Media workers hold banners calling on the National Council for Peace and Order to revoke its absolute orders and return freedom to the people during yesterday’s event held by the Thai Journalists Association to commemorate World Press Freedom Day.
Media workers hold banners calling on the National Council for Peace and Order to revoke its absolute orders and return freedom to the people during yesterday’s event held by the Thai Journalists Association to commemorate World Press Freedom Day.

Junta urged to revoke orders that curb press freedom

politics May 04, 2018 01:00

By WASAMON AUDJARINT
THE NATION

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THE THAI Journalists Association (TJA) yesterday called on the ruling National Council for Peace and Order (NCPO) to revoke at least three of their absolute orders which have hindered freedom of the press and people’s liberties for almost four years since it came to power.



The TJA demand came as it commemorated World Press Freedom Day, which is celebrated worldwide on May 3, to reiterate the cause of press freedom and protection of journalists.

According to the Committee to Protect Journalists, 46 journalists were killed while on duty last year. This year, 10 journalists in North and South America, 22 in Asia and one in Europe have been killed when reporting in a danger zone or were killed by influential figures, according to the International News Safety Institute.

Thailand saw an improvement in its ranking on the press freedom index, from 142 last year to 140 this year, according to Reporters without Borders’ 2018 World Press Freedom Index. Myanmar was the best-ranked among mainland Asean countries at 137. Thailand was followed by Cambodia (142), Malaysia (145), Laos (170) and Vietnam (175).

Despite the positive signs, however, the ruling junta continues to impose laws and regulations that obstruct freedom of press and expression. There is also an attempt by the junta-appointed bodies to pass a law that would allow state authority in regulating the media, many experts said. “The NCPO-backed government needs to be vigilant while issuing laws that curb freedom of press and people,” said TJA president Pramed Lekpetch.

“They should also revoke the NCPO orders that limit such freedoms so that the media can operate in line with their constitutional role ahead of the election as per the road map,” he said. While Thailand has been ruled under the 2017 Constitution since last April, the NCPO maintains absolute control, with the power to issue decrees and orders that can overrule any law, and even the Constitution.

While at least four articles in the Constitution endorse freedom of press and expression, the authorities have still prosecuted or suspended media workers, many of whom had criticised the alleged irregularities of the junta.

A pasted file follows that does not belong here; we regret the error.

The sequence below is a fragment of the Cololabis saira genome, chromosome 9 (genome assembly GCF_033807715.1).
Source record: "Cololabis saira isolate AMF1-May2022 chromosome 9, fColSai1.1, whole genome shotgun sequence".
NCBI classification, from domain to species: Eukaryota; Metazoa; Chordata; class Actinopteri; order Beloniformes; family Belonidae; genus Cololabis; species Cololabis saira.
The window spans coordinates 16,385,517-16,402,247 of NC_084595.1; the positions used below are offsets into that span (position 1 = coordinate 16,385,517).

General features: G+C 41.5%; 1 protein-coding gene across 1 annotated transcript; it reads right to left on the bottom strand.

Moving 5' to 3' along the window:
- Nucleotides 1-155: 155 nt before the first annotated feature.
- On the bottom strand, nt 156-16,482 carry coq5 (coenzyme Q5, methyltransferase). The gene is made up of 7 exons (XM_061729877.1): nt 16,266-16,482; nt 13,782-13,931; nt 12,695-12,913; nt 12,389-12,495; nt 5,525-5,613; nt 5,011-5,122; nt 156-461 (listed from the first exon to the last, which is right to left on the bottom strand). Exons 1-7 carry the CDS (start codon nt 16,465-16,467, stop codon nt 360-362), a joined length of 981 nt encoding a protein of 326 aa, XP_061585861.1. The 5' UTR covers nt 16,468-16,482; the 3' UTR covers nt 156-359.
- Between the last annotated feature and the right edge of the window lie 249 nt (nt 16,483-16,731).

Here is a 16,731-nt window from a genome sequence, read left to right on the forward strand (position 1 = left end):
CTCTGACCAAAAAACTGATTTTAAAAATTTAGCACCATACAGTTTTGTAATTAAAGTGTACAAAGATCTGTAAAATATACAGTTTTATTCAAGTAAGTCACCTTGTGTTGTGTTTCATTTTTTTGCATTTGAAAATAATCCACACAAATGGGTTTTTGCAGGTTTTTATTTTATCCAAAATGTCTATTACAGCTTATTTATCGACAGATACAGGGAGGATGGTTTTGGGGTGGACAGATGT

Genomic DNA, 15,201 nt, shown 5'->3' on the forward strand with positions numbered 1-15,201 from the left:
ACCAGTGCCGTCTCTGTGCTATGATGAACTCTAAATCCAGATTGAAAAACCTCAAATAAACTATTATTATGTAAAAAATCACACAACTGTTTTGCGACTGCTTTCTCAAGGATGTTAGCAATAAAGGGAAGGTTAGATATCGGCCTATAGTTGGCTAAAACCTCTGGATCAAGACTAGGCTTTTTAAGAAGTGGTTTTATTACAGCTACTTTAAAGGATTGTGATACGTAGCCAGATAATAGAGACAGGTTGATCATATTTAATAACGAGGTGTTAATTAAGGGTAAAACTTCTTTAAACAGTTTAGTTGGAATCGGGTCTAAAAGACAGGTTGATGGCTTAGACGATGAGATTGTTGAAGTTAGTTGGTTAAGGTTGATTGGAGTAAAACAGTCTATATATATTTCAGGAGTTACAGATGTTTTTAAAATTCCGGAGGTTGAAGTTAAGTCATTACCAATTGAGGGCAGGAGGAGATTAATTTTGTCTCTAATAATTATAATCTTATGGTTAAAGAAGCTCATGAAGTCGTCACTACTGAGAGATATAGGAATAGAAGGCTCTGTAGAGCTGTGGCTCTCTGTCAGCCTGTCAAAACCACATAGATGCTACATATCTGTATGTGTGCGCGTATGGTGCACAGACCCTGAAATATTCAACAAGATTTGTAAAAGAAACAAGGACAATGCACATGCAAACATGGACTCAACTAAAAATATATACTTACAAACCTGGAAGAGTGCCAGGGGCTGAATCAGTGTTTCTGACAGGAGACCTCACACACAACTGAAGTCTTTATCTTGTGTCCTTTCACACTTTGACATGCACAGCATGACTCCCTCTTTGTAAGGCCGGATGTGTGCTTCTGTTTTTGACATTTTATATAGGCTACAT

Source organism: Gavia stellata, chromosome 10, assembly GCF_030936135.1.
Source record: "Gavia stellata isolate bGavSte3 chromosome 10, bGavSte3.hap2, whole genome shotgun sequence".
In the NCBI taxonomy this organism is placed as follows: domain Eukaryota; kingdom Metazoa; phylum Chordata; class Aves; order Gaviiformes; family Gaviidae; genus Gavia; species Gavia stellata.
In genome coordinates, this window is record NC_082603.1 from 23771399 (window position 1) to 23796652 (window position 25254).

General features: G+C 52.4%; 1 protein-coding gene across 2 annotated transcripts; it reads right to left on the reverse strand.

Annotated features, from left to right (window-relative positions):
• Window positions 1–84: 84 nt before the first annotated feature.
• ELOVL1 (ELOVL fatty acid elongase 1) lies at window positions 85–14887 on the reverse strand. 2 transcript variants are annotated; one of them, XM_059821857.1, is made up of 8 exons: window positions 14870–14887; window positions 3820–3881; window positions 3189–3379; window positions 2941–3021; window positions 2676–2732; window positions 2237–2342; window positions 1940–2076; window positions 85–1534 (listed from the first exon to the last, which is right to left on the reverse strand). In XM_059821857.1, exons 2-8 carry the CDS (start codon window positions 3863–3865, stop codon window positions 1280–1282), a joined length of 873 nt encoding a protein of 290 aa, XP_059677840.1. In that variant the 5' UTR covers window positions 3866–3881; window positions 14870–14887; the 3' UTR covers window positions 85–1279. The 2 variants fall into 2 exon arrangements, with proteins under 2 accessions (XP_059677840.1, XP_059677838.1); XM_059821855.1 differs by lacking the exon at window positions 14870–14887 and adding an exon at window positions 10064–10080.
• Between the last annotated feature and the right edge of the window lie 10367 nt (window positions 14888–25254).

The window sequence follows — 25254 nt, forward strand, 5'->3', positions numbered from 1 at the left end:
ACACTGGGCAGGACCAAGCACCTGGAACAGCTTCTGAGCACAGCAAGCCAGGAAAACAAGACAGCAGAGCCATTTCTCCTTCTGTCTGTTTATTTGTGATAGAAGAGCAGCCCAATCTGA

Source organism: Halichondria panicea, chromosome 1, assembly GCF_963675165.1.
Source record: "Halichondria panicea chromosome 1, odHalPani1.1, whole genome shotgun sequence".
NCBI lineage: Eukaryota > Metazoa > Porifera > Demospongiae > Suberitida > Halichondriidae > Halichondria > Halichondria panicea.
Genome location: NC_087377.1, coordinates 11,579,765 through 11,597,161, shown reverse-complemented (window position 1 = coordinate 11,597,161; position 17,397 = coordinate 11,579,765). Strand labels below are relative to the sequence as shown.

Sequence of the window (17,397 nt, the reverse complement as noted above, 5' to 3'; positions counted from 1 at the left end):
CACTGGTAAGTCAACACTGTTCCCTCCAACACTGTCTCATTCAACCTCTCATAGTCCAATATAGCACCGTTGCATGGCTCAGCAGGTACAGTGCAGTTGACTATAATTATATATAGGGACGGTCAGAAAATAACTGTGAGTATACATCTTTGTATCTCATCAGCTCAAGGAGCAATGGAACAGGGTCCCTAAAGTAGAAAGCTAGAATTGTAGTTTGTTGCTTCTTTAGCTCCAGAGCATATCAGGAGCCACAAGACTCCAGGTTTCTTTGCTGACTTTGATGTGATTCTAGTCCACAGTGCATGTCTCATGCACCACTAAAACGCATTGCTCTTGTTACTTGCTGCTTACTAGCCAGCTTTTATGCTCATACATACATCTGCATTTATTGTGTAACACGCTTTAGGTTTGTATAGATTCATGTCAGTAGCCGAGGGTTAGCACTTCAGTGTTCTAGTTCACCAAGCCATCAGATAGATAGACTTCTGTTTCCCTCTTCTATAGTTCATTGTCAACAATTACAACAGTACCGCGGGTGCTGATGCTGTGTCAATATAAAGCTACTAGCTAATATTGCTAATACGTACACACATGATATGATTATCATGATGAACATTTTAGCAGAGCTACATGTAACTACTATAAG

Poonsuk Poonsukcharoen, a lawyer from Thai Lawyers for Human Rights, said that such use of absolute power strangles the rule of law not only during the NCPO reign but would also tend to create long-term effects, including those against press freedom.

“Controls may loosen when the next elected government takes the reins, but many mechanisms designed by the current ruling government would have a long-term impact, such as the so-called national strategy that will last for at least another 20 years,” Poonsuk said. He was referring to the law that obligates future governments to follow the strategy failing which they would be punished.

The NCPO had also put “prisoners of conscience” before the military court where they had limited ability to appeal or fight the case. They also brought civilians and even journalists to military camp for the so-called “attitude adjustment” sessions, she said.

The military-dominated National Broadcasting and Telecommunication Commission, during the junta rule, has punished the broadcast media 52 times so far, mostly targeting media belonging to political opponents of the ruling junta, she added.

Thitirat Thipsamritkul, a law lecturer from Thammasat University, said that efficient laws on digital and online security should focus on structural protection rather than disseminated content.

“If the law focuses on security in terms of content, it can be used with a different intention,” Thitirat said. “This has happened with the previous computer crime bill, which was widely used for defamation cases instead of cybercrimes as originally intended.”

She viewed that such a law should be designed to facilitate press freedom by ensuring a security structure, such as privacy protection, rather than suppressing them.